Back at the Amsterdam show. the American ambassador has gone and the cast is relaxing into Dutch hospitality. Apart from Doc. who is like a father both on and off-stage (he is a theatre coach as well as an actor of many years standing). they are young. the way Bernstein wanted it.

Scott (‘arollo. the voice of Tony and described by Alan Johnson as ‘a real find‘. swings in in his jeans. comfortable in his position as star of the show. Sarah McGraw. Juliet to his Romeo. and herself possessed of a fine voice. says he‘s the best she‘s worked with. ‘Every night he gives me something different that I can use.‘ She calls over and asks him if he has a vaporiser in his hotel room. His voice was hoarse tonight for the first time on tour. ‘No. but I‘ll try the shower.‘

Hovering in the background the company manager. an Australian who gave up nursing a year ago to go into her sister‘s theatrical management business. listens with concern. Living under a mountain of luggage. hotel bookings and practical responsibilities she admits that trying to look after a group ofplayers is more difficult than patients. who are at least tied to bed.

As she moves on to another surgery. Gary Chryst. a sleek Bernardo. leader ofthe Puerto Rican 'Sharks‘. moves in. ()ne ofthe most experienced dancers of the troupe. he was with the Joffrey Ballet for eleven years and has taken leads all over the world. A fast talker off-stage and a fast dancer on. he

justifiably name-drops his way through his career Twyla Tharp. Jose Limon. Bob Fosse. Natalia Markova and Lyn Seymour

Leonard Bernstein drills the castwhile Stephen Sondheim plays piano in rehearsal lorthe originalproduction

are some which stand out in the stream.

Just behind us. Jackie Lowe. a dancer with dizzy energy and charisma is talking about her ancestry. It doesn‘t go very far back. ‘but the good part about that is I can make up anything.‘ That freedom from ties describes her dance. Training fairly late in her mid-twenties. she has a head snap which defies whiplash and a sense of timing which can anticipate music without losing the rhythm. ‘l dance on the edge and look like I‘m going to fall off.‘ American-style she adds. 'Child. it is a gift from (iod.'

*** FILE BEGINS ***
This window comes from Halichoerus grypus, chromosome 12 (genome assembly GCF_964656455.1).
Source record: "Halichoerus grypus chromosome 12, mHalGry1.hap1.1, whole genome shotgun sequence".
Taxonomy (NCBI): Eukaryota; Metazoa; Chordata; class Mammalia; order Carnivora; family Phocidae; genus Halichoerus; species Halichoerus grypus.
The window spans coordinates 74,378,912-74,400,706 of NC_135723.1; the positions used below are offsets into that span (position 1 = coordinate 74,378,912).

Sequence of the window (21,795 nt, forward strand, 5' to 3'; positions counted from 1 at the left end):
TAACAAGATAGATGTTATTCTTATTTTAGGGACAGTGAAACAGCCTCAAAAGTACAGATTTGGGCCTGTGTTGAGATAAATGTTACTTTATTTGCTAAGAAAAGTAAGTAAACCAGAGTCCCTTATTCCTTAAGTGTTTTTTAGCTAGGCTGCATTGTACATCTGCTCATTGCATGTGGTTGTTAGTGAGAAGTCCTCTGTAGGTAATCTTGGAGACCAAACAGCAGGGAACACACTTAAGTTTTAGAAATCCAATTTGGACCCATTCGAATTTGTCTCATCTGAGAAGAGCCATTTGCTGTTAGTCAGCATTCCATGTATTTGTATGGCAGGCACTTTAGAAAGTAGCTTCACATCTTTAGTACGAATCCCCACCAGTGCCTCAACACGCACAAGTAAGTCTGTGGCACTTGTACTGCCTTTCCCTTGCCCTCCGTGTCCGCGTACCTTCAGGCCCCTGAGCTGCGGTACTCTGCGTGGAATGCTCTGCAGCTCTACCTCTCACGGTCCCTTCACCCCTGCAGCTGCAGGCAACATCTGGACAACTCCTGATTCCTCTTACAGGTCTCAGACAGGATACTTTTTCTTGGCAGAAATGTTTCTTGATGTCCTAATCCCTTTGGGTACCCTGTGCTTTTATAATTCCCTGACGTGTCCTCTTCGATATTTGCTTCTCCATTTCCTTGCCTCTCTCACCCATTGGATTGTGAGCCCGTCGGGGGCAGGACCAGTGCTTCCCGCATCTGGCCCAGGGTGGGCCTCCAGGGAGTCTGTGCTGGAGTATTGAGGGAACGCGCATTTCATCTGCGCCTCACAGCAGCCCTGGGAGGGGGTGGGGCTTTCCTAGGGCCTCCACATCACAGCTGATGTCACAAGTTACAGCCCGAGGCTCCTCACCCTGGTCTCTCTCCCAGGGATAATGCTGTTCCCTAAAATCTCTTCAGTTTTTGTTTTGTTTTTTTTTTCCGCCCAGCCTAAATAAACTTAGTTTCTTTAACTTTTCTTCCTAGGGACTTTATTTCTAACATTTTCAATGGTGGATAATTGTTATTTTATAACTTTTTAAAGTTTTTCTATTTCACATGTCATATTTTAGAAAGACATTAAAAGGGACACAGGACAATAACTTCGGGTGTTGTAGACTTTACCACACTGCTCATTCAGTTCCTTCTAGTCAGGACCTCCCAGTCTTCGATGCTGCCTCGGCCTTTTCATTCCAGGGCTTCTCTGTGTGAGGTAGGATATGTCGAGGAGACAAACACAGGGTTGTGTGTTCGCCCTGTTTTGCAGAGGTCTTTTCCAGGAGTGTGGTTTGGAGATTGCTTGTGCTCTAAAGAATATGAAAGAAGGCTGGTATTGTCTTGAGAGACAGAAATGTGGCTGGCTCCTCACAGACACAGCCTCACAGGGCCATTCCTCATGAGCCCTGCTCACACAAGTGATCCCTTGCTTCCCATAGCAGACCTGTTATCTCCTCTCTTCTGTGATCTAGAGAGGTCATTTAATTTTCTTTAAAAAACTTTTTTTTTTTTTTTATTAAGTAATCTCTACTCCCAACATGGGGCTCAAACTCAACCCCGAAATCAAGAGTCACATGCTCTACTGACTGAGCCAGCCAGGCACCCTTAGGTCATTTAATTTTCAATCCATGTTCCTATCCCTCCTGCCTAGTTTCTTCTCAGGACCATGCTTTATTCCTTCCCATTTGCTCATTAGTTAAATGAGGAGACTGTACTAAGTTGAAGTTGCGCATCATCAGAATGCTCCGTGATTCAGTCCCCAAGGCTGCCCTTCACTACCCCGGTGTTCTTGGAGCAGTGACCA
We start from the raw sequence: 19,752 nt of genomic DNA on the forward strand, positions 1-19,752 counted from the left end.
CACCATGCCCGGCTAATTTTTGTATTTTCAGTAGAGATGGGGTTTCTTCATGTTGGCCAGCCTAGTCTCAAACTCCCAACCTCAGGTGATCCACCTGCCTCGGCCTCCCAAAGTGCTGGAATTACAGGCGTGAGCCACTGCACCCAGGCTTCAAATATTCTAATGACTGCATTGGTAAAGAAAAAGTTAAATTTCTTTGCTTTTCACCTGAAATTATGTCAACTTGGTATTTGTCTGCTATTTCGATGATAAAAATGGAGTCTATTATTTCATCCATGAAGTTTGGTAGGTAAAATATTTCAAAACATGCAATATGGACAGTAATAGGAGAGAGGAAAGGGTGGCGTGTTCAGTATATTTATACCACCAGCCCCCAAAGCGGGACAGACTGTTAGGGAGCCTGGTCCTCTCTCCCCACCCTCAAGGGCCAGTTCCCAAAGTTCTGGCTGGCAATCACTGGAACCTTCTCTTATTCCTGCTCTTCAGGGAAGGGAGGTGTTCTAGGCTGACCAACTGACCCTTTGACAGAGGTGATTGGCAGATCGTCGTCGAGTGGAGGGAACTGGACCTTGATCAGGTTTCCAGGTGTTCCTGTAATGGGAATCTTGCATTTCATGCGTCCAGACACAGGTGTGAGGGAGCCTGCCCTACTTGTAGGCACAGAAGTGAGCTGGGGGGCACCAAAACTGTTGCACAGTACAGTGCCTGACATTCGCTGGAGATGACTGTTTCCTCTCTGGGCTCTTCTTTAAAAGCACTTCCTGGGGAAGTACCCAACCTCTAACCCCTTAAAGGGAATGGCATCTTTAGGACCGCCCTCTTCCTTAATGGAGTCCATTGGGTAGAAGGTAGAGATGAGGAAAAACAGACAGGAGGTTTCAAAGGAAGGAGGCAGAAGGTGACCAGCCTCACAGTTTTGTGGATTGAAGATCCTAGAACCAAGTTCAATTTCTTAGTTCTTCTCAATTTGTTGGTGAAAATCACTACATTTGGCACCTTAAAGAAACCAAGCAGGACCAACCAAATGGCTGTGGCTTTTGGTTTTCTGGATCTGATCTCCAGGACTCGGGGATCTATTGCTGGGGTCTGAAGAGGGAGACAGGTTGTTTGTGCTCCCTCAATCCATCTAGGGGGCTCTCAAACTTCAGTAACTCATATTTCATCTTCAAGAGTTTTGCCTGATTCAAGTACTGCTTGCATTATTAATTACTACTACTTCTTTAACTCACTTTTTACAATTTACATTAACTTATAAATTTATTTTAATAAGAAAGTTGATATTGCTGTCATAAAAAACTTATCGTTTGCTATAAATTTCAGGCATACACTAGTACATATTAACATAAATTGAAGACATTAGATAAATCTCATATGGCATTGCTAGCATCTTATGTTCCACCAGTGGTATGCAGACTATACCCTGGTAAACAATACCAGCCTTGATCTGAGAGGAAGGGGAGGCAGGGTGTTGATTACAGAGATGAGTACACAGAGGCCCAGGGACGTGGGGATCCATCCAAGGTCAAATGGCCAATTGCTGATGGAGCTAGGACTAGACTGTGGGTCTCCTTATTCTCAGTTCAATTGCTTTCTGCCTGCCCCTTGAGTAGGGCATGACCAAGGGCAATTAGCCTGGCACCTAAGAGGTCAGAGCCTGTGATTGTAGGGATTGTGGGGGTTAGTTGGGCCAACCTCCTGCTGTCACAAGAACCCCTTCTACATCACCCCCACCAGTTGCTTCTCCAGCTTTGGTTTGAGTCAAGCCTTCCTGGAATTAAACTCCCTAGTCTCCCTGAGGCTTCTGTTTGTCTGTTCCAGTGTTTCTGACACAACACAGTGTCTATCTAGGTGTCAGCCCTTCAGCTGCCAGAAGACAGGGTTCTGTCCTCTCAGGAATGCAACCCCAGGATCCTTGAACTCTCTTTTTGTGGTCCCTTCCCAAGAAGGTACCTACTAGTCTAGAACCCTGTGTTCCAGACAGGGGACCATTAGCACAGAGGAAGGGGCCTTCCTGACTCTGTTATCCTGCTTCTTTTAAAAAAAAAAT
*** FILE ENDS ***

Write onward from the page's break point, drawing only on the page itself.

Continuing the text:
Lowe's stage presence in combination with that of Sarah McGraw makes the performance. bringing together the women as a united force and heroes of the piece. Such is the character of West Side Story that it allows itselfto shift with changing casts and times and has let modern women replace their counterparts of the 50s.

But what of Broadway itself? l las the musical lost its currency in the art world? Has the genre become simply a tourist attraction? AlanJohnson remembers healthier days. ‘There‘s less of Broadway I‘m afraid. When I first went to New York. there were a great number ofshows. You could be in one show and leave to go to a neweronc. Nobody leaves shows now. The financial climate of Broadway is so : foreboding. I mean. you can‘t get a musical on for less that Sbm.‘ .

But he. like other members ofthe cast. is i optimistic. ‘You know there‘s an exciting thing happening right now. Broadway Theatre Alliance get productions on and everybody involved works for halfsalary. 1 Maybe that‘s the way things will go.‘ 1

Whatever the challenge. these people have ‘gotta sing. gotta dance‘. and it seems i unlikelythey willshift underthe pressure of j hard times. With the fatherly concern he 3 brings to his portrayal of Doc. Edwin Bordo

describes their art as ‘always difficult. But

it‘s like a worm gnawing. You must do this thing. We have to bring the results ofthis gnawing to an audience.‘ l

l'l’estSitleStory. SIX '('. Glasgow, Tue [7— 'l‘ltttrs 25 Jul.